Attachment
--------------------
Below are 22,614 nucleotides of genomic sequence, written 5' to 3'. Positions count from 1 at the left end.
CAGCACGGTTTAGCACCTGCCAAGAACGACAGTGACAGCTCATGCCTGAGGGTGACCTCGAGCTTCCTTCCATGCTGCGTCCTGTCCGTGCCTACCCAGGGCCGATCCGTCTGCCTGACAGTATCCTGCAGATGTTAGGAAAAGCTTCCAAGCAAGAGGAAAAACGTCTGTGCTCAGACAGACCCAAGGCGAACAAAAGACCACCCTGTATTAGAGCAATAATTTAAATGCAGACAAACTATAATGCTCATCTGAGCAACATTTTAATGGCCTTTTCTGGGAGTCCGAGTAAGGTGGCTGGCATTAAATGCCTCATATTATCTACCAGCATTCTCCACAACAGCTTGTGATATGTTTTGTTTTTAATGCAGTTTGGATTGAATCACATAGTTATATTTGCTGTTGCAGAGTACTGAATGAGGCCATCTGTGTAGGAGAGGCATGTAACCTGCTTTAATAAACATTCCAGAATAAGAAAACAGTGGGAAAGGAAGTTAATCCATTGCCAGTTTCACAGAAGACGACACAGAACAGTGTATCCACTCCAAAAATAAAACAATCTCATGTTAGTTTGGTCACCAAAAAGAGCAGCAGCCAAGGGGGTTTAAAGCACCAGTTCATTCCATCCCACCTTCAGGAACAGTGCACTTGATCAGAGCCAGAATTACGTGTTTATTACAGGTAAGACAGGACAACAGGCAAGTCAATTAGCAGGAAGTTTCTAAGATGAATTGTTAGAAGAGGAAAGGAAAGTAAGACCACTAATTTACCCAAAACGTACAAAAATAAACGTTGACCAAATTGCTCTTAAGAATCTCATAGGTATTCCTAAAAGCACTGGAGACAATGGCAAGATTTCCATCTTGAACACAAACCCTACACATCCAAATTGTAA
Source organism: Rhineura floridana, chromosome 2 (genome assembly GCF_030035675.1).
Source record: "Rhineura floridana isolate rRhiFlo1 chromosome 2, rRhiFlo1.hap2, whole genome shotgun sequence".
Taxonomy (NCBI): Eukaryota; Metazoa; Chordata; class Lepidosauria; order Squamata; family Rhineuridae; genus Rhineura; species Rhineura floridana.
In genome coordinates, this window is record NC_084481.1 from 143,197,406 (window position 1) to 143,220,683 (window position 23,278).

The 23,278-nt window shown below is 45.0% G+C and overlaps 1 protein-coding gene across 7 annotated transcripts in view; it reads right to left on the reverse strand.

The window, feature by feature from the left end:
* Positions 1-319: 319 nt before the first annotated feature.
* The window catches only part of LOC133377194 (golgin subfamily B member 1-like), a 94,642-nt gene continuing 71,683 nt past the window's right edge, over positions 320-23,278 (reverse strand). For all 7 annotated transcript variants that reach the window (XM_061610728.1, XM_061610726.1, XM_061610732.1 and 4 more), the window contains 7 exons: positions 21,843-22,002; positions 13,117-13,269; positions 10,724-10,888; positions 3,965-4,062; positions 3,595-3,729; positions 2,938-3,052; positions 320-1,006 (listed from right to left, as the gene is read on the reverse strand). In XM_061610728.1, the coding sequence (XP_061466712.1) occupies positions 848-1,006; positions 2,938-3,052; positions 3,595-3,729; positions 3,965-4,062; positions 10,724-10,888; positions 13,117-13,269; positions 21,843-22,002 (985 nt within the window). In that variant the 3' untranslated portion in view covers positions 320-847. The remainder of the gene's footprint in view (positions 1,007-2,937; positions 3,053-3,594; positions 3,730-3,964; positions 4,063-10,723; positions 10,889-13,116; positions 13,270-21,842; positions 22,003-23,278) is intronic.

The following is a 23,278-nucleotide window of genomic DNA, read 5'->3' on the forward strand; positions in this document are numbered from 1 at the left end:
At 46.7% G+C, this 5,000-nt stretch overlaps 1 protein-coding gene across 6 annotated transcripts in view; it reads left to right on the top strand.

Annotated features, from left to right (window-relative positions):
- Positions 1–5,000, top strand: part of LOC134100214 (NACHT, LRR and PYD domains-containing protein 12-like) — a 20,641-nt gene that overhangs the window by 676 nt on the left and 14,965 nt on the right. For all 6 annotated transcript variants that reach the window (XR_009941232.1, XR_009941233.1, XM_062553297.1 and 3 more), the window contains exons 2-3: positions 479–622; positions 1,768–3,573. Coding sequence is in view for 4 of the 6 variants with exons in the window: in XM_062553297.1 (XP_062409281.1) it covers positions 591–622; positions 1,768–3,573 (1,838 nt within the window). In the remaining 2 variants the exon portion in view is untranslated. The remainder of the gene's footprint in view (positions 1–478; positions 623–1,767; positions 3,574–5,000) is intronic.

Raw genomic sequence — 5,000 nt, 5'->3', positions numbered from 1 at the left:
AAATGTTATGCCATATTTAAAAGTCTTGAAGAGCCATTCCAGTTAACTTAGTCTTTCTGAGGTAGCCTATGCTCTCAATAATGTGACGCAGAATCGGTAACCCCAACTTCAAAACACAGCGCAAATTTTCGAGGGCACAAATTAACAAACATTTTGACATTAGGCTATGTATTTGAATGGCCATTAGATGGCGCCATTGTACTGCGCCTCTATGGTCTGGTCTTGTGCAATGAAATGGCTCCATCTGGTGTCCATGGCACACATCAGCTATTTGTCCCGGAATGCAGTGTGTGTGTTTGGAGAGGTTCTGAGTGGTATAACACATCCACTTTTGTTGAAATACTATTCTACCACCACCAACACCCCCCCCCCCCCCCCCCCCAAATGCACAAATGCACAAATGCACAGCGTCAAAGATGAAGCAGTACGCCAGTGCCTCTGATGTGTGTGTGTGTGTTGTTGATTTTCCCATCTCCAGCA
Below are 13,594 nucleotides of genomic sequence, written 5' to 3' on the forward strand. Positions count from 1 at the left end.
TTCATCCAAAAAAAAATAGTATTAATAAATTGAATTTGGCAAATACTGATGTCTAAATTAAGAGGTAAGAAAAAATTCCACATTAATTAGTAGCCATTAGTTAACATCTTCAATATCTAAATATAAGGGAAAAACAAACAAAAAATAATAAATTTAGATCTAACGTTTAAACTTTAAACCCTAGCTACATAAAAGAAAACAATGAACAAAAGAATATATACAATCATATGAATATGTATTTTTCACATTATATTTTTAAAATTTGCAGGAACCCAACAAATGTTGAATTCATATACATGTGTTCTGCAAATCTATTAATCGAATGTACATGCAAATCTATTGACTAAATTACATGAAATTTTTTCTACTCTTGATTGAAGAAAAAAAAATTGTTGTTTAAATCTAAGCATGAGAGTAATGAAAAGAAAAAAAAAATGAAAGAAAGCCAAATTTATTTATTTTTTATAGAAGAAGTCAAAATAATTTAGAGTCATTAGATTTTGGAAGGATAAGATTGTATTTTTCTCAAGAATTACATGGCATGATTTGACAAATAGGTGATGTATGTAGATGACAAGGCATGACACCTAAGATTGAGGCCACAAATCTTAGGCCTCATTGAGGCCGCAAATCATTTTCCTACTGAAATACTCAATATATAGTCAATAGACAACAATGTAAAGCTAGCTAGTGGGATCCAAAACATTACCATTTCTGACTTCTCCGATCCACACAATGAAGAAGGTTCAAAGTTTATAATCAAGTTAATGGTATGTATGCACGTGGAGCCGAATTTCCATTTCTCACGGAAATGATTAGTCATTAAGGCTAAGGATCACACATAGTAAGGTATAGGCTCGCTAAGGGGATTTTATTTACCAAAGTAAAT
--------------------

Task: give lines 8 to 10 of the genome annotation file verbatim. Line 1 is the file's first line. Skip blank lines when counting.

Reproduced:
The window, feature by feature from the left end:
* Positions 1-319: 319 nt before the first annotated feature.
* The window catches only part of LOC133377194 (golgin subfamily B member 1-like), a 94,642-nt gene continuing 71,683 nt past the window's right edge, over positions 320-23,278 (reverse strand). For all 7 annotated transcript variants that reach the window (XM_061610728.1, XM_061610726.1, XM_061610732.1 and 4 more), the window contains 7 exons: positions 21,843-22,002; positions 13,117-13,269; positions 10,724-10,888; positions 3,965-4,062; positions 3,595-3,729; positions 2,938-3,052; positions 320-1,006 (listed from right to left, as the gene is read on the reverse strand). In XM_061610728.1, the coding sequence (XP_061466712.1) occupies positions 848-1,006; positions 2,938-3,052; positions 3,595-3,729; positions 3,965-4,062; positions 10,724-10,888; positions 13,117-13,269; positions 21,843-22,002 (985 nt within the window). In that variant the 3' untranslated portion in view covers positions 320-847. The remainder of the gene's footprint in view (positions 1,007-2,937; positions 3,053-3,594; positions 3,730-3,964; positions 4,063-10,723; positions 10,889-13,116; positions 13,270-21,842; positions 22,003-23,278) is intronic.